In a return volley of litigation Friday, the state of Oregon sued the software company that developed its failed health insurance exchange under Obamacare, the Los Angeles Times reported.
The suit, filed in Oregon state court, accused software giant Oracle of “fraud, racketeering, false claims, and broken contracts.” Oregon’s website performed so poorly during Obamacare’s first enrollment period that customers were forced to use paper applications. Less than 50 people signed up in the first two months.
The state will transition to the federal exchange, HealthCare.gov, next year as a result.
Oracle has already filed its own lawsuit against Oregon, apparently in anticipation of the lawsuit filed by the state, which had been promised since May. The company, which received $130 million for its work, accused the state and Gov. John Kitzhaber (D) specifically of “constant public slander” in the ongoing public dispute over the website’s performance.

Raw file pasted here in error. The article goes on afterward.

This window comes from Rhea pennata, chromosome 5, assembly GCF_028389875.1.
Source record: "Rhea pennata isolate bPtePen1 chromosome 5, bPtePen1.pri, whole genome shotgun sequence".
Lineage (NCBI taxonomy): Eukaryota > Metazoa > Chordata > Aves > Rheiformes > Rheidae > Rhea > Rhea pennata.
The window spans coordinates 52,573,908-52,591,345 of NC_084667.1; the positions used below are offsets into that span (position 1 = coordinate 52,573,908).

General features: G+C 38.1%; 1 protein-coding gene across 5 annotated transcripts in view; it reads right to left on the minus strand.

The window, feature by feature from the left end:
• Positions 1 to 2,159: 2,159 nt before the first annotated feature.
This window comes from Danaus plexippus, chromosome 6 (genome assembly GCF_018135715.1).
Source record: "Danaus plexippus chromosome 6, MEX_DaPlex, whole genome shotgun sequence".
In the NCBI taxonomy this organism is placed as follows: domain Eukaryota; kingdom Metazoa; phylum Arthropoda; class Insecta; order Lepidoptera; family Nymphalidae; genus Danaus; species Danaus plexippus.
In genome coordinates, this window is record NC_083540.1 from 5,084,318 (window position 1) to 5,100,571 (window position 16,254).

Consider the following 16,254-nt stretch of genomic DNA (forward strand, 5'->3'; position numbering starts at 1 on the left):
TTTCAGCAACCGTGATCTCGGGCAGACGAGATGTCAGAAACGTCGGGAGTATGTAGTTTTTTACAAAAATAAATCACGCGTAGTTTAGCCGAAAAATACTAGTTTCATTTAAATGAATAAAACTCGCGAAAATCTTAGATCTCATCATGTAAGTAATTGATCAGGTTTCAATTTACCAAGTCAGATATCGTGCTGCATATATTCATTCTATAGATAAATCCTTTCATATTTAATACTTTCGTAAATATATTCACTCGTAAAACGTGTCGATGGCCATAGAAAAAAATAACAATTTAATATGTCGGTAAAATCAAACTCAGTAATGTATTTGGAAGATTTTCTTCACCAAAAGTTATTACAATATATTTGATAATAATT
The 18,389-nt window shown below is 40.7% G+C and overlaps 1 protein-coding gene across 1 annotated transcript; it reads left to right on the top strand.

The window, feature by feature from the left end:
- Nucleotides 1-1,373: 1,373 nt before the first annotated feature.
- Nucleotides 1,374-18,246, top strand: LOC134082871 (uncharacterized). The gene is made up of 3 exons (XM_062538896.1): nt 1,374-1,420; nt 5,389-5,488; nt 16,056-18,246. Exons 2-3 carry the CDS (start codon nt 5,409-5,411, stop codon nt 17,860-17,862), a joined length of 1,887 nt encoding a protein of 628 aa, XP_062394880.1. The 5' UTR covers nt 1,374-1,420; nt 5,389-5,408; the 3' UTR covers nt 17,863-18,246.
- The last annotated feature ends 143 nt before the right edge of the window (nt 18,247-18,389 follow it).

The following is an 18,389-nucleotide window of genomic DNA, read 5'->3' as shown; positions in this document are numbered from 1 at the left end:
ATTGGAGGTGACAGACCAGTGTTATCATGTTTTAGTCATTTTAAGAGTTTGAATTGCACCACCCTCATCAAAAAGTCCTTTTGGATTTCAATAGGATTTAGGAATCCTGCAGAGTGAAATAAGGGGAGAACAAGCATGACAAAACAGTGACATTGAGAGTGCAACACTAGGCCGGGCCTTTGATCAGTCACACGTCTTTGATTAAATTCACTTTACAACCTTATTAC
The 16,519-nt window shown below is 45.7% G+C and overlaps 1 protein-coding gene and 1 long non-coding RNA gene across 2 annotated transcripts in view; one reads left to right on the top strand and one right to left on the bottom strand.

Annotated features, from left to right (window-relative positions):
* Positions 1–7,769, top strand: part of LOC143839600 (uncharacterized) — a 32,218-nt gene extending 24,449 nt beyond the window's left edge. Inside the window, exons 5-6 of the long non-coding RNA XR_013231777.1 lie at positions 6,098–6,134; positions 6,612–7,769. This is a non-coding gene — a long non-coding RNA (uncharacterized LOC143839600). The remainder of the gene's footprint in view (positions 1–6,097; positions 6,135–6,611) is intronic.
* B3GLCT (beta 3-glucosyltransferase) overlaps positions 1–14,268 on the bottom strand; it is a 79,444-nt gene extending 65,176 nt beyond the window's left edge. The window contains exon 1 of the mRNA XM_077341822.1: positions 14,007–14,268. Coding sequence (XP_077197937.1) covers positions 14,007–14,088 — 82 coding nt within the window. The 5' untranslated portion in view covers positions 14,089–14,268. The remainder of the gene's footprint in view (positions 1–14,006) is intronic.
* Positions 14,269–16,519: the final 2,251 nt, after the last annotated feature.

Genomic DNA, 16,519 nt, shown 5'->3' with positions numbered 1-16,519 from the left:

Oregon attorney general Ellen Rosenblum didn’t mince words in her lawsuit’s assessment of Oracle’s performance:
Oracle lied to the State about the “Oracle Solution.” Oracle lied when it said the “Oracle Solution” could meet both of the State’s needs with Oracle products that worked “out-of-the-box.” Oracle lied when it said its products were “flexible,” “integrated,” worked “easily” with other programs, required little customization and could be set up quickly. Oracle lied when it claimed it had “the most comprehensive and secure solution with regards to the total functionality necessary for Oregon.”
The full lawsuit, via the Medford Mail Tribune, is below.